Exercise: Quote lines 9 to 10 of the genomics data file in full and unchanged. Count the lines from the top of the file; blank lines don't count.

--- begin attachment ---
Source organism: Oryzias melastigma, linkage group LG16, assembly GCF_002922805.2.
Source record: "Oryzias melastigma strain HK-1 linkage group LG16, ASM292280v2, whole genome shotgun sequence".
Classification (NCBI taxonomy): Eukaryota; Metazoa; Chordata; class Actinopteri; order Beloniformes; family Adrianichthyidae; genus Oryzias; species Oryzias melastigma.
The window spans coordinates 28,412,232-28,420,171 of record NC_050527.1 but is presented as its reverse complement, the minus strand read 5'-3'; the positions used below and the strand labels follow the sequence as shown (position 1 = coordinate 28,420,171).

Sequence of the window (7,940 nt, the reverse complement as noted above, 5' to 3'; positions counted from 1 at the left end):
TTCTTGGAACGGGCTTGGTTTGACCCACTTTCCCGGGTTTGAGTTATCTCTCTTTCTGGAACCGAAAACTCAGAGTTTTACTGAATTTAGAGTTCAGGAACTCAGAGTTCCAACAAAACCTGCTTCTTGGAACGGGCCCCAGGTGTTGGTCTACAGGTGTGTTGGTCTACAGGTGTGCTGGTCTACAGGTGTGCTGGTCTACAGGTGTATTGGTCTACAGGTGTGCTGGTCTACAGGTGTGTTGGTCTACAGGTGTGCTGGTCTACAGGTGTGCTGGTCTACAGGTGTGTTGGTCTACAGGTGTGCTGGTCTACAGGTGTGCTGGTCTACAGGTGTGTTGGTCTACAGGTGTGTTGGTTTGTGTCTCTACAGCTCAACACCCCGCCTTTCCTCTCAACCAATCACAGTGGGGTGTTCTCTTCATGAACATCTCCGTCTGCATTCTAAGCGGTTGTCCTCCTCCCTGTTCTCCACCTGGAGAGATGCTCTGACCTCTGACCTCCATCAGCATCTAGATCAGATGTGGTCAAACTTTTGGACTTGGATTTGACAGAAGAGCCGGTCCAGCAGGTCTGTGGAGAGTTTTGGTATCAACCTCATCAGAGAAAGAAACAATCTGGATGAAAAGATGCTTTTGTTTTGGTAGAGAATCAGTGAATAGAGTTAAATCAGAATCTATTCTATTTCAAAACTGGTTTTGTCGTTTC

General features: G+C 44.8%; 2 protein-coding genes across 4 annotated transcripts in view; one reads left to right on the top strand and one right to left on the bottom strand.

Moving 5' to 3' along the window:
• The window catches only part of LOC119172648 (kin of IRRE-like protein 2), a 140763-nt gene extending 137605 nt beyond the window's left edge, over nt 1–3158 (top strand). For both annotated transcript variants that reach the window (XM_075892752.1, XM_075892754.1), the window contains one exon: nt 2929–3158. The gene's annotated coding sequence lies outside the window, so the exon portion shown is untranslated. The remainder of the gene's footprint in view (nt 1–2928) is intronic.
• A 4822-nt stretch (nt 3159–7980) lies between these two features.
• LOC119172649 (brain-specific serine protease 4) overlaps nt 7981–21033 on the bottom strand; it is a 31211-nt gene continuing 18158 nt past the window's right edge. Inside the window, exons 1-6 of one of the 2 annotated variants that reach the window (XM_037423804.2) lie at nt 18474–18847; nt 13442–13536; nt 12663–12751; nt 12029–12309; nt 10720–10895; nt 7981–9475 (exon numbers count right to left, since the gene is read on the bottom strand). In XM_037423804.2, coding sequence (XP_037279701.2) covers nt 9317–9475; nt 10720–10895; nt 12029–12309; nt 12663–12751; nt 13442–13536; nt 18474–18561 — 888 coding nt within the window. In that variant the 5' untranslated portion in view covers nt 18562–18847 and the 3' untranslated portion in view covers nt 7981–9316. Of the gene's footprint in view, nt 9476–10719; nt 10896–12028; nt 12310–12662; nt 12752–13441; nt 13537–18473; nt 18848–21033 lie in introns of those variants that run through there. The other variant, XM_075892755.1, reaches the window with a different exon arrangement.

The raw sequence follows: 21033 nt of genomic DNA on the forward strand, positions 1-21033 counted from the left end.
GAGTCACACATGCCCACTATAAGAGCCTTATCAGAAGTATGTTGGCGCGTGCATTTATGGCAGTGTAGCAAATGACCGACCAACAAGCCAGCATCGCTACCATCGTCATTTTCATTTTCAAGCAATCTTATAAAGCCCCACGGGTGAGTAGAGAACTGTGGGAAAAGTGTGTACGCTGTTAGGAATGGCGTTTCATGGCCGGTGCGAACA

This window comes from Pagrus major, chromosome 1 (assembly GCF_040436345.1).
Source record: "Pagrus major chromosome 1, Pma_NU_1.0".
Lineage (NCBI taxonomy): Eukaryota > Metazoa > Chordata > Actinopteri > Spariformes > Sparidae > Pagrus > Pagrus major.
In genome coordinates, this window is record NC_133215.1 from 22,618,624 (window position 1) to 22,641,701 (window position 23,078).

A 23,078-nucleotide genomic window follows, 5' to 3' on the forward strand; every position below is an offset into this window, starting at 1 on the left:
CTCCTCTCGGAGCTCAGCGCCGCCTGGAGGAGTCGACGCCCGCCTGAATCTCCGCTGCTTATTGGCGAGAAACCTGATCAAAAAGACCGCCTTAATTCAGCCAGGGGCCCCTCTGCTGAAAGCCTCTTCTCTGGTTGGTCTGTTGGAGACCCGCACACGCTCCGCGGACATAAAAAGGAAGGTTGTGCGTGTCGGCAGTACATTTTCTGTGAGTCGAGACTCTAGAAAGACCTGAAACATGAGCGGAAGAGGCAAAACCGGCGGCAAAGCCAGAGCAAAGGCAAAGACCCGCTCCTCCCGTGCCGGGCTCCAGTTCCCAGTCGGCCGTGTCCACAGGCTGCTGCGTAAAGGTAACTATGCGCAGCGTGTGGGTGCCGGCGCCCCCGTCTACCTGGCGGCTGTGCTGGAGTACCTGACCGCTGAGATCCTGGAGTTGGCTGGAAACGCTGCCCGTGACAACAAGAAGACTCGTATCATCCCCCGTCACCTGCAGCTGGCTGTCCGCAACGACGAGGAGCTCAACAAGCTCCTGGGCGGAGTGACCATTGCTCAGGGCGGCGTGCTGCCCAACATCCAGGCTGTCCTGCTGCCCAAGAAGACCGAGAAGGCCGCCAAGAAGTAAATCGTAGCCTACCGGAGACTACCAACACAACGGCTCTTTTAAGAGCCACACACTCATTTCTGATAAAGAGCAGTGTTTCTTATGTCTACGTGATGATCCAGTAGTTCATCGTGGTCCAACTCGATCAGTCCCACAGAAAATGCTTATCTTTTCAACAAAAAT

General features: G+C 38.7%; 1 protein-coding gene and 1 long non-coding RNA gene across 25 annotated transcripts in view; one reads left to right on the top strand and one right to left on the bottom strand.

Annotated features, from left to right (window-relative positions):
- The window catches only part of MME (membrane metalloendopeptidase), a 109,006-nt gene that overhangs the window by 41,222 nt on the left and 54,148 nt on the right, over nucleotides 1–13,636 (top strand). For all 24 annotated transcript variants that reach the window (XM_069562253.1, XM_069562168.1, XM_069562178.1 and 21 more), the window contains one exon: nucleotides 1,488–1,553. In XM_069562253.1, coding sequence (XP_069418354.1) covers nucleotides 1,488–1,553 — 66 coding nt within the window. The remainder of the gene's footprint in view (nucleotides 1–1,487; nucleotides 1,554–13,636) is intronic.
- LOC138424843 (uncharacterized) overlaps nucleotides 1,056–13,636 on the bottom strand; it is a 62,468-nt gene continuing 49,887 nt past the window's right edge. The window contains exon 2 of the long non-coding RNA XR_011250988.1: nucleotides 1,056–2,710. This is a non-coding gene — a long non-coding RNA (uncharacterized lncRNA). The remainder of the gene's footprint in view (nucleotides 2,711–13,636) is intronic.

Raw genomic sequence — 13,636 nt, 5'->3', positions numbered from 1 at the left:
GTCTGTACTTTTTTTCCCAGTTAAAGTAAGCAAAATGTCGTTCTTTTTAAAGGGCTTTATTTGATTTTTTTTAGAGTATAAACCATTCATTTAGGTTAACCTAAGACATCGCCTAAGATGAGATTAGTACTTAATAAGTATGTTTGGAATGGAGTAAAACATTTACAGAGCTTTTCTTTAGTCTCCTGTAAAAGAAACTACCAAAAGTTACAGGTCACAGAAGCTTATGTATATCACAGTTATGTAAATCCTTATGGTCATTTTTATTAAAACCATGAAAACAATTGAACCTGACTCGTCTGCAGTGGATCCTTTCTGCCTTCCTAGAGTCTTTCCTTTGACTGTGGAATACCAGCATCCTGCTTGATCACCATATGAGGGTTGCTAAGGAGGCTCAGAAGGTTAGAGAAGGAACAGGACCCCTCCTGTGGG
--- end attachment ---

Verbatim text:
• The window catches only part of LOC119172648 (kin of IRRE-like protein 2), a 140763-nt gene extending 137605 nt beyond the window's left edge, over nt 1–3158 (top strand). For both annotated transcript variants that reach the window (XM_075892752.1, XM_075892754.1), the window contains one exon: nt 2929–3158. The gene's annotated coding sequence lies outside the window, so the exon portion shown is untranslated. The remainder of the gene's footprint in view (nt 1–2928) is intronic.
• A 4822-nt stretch (nt 3159–7980) lies between these two features.